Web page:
Please find attached English soundbite from Dr Leon Schreiber MP.
The Democratic Alliance (DA) has scored an important initial victory in our quest for transparency and justice regarding the events that took place during the court case over the abolition of Afrikaans teaching at Stellenbosch University (SU). Yesterday, the DA was informed by SU’s lawyers that the university would not oppose the Party’s court challenge regarding the university’s illegal refusal to make publicly available information of critical public importance.
The SU has hereby effectively conceded that their earlier refusal of a request under the Promotion of Access to Information Act (PAIA) was illegal, and that they would have suffered an embarrassing defeat in an open court. As further proof that the SU knew their behaviour was indefensible, the university management also agreed to pay certain parts of the DA’s costs in this matter.
This concession follows after the DA launched a legal application at the Western Cape High Court on 10 July. The DA’s court action came after the registrar of the SU, Dr Ronel Retief, refused a PAIA request that was submitted by the DA’s constituency head for Stellenbosch and SU alumnus, Dr Leon Schreiber. The aim of the application was to obtain the evidence considered by an investigation into allegations that the SU rector, Professor Wim de Villiers, had improper personal contact with retired Judge Edwin Cameron during the Constitutional Court case about the abolition of Afrikaans as a primary and equal language of instruction at the university.
According to allegations made in the public domain, De Villiers is alleged to have had secret discussions with Cameron during the court proceedings – including at least one secret in-person meeting at OR Tambo International Airport. Cameron later authored the court ruling that effectively slit the throat of Afrikaans teaching at SU.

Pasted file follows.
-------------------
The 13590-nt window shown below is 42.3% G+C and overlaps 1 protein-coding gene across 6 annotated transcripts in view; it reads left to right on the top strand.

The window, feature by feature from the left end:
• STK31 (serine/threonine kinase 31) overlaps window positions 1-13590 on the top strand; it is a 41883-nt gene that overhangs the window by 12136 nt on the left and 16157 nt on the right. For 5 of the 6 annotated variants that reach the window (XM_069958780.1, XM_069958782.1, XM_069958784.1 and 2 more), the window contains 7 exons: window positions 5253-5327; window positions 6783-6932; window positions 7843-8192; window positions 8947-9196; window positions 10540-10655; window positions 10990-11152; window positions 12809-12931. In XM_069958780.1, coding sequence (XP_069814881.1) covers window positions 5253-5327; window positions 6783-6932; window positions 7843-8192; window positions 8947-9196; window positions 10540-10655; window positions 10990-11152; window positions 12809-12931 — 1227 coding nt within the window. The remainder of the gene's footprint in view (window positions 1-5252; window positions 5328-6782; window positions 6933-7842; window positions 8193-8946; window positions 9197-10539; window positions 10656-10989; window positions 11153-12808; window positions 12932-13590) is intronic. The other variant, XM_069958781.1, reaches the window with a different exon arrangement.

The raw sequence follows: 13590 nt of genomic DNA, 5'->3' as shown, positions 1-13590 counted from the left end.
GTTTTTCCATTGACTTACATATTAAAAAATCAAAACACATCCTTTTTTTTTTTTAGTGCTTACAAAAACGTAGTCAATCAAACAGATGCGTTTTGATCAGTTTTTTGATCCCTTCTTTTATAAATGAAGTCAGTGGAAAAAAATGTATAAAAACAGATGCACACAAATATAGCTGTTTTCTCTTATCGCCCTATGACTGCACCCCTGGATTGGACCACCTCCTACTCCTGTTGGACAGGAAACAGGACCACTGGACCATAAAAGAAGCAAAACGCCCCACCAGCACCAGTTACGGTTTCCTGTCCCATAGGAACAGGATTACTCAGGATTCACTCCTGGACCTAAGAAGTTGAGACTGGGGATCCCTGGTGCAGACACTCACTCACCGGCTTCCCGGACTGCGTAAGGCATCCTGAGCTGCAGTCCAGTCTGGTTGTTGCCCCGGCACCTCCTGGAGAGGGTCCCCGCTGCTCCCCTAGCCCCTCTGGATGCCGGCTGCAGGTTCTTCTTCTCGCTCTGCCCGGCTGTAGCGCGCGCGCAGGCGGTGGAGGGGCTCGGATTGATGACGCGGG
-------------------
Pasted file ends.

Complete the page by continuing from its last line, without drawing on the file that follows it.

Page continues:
It is scandalous that it took a court application by the DA to convince a public university to share information of such critical public importance. But questions linger. Why did the SU management refuse the PAIA application in the first place knowing that it would be illegal? When the DA pointed out that the refusal of the PAIA request would be illegal, why did the SU’s ombudsperson, Advocate Rina Meyer, refuse to consider the DA’s appeal? Does this kind of behaviour not constitute gross, dishonest and deliberate mismanagement? These are questions that members of the Maties community and the public need to interrogate.
The university’s desperation to hide the evidence has also led to renewed questions about the conduct of De Villiers and Cameron during a court case that robbed thousands of Afrikaans students of their right to mother tongue education. Thanks to the DA’s firm conduct in this case, the court will now confirm the SU’s indirect admission of guilt no 13 August, where after all relevant evidence about De Villiers’ conduct must be made available to the DA.
Given the SU’s suspicious behaviour to date, the DA and the public will be excused if we are somewhat sceptical about the sudden turnaround made by the SU. We trust that the full, unredacted record of evidence against De Villiers will be made available, and that the SU does not intend to merely pay lip service to the provisions of PAIA. Based on what the evidence shows, we will also consider further steps.
What is already clear though, is that the SU’s conduct during its feverish quest to abolish Afrikaans tuition as an equal language of instruction alongside English leaves much to be desired. This latest case of illegal secrecy appears to be only the latest in a series of incidents where De Villiers and his management team were only too eager to disregard their constitutional duties to protect their own positions. The DA will not allow the constitutional rights of access to information and mother tongue education to be further trampled by the university management’s contemptible and secretive behaviour.
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